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Guinea political group suspends call for protests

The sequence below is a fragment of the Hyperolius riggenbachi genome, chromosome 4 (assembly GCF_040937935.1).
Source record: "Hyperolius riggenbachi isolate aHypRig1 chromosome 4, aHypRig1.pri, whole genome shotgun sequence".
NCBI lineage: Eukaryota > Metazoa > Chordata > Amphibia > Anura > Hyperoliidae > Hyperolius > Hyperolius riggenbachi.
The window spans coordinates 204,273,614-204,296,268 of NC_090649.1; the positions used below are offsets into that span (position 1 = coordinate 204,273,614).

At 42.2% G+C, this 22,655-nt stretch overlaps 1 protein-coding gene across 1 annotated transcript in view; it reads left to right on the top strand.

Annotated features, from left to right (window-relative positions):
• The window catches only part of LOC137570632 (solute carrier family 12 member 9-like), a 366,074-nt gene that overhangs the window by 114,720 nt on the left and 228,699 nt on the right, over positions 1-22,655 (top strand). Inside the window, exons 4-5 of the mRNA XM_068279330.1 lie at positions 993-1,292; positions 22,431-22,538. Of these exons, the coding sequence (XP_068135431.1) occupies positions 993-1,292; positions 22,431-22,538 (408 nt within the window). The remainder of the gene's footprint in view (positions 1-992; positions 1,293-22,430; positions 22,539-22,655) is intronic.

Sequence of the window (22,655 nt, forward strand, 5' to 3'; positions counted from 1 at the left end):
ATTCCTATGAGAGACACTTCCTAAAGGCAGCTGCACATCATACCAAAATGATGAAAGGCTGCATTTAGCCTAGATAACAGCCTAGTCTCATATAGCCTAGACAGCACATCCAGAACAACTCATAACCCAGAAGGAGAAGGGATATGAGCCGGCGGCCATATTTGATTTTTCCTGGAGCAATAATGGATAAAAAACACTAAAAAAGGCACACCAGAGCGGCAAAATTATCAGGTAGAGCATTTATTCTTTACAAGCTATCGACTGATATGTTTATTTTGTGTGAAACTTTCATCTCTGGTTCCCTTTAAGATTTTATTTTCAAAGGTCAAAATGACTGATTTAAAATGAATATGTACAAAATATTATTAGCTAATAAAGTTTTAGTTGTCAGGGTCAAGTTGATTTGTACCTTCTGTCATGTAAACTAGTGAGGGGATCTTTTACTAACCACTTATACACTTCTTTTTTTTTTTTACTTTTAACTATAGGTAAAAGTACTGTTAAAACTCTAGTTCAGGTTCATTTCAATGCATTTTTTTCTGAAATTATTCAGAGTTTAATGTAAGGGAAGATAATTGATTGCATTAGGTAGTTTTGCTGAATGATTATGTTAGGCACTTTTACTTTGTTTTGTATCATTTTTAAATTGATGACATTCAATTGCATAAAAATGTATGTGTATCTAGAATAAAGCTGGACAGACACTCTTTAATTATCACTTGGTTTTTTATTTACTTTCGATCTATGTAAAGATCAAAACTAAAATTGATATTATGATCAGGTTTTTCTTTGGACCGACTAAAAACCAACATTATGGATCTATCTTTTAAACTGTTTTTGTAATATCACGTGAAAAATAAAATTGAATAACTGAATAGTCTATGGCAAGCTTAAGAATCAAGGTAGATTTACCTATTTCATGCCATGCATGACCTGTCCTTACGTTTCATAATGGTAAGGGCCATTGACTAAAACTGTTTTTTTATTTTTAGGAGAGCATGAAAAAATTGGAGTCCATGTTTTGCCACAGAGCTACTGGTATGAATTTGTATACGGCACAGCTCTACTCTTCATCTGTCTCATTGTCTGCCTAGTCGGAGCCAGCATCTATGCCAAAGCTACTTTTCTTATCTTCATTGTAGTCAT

A leading Guinean political group on Wednesday announced it was suspending a call for a demonstration scheduled Thursday that would have been the first under the new ruling junta. The National Front for the Defence of the Constitution (FNDC), which was vocal against former president Alpha Conde, said in a statement that it would give dialogue “a chance” after the head of the transitional government proposed talks. The FNDC had called for people to take to the streets on Thursday in defiance of a recent protest ban announced by the military leaders who overthrew Conde in September. The FNDC, which had orchestrated mass demonstrations against Conde from 2019 to 2021, had planned the protest to demand a shorter transition period back to civilian rule. Junta leaders say the transition will take 36 months. The political collective also planned to protest against the rulers’ “unilateral management” and refusal to engage in dialogue. Two of the main Guinean parties, the Union of Democratic Forces of Guinea (UFDG) and the Union of Republican Forces (UFR), had supported the call. It would have been the first major street demonstration under the new leadership, which is facing growing discontent. Exasperated Guineans had initially welcomed the putsch. But political parties and civil society say they have been excluded from decision-making by authorities, who are adopting an authoritarian and solitary approach. On May 13, the junta announced a three-year ban on all demonstrations that could, in its view, “compromise activities”. Guinea has a history of political violence. Between 2019 and 2021, dozens of people were killed — mostly by shooting — during protests against Conde’s bid for a third term in office. The FNDC’s call for demonstrations raised fears of renewed tension. After a four-week tour of the country, the junta-appointed so-called transitional prime minister, Mohamed Beavogui, on Monday invited various factions to the table for “frank and inclusive” talks. He said that political and social actors were invited to join in a “genuine dialogue,” with input from ECOWAS, the African Union and the UN. The FNDC announced a one-week “truce” with authorities but warned that if the talks did not lead to convincing results, it would renew its call to demonstrate.


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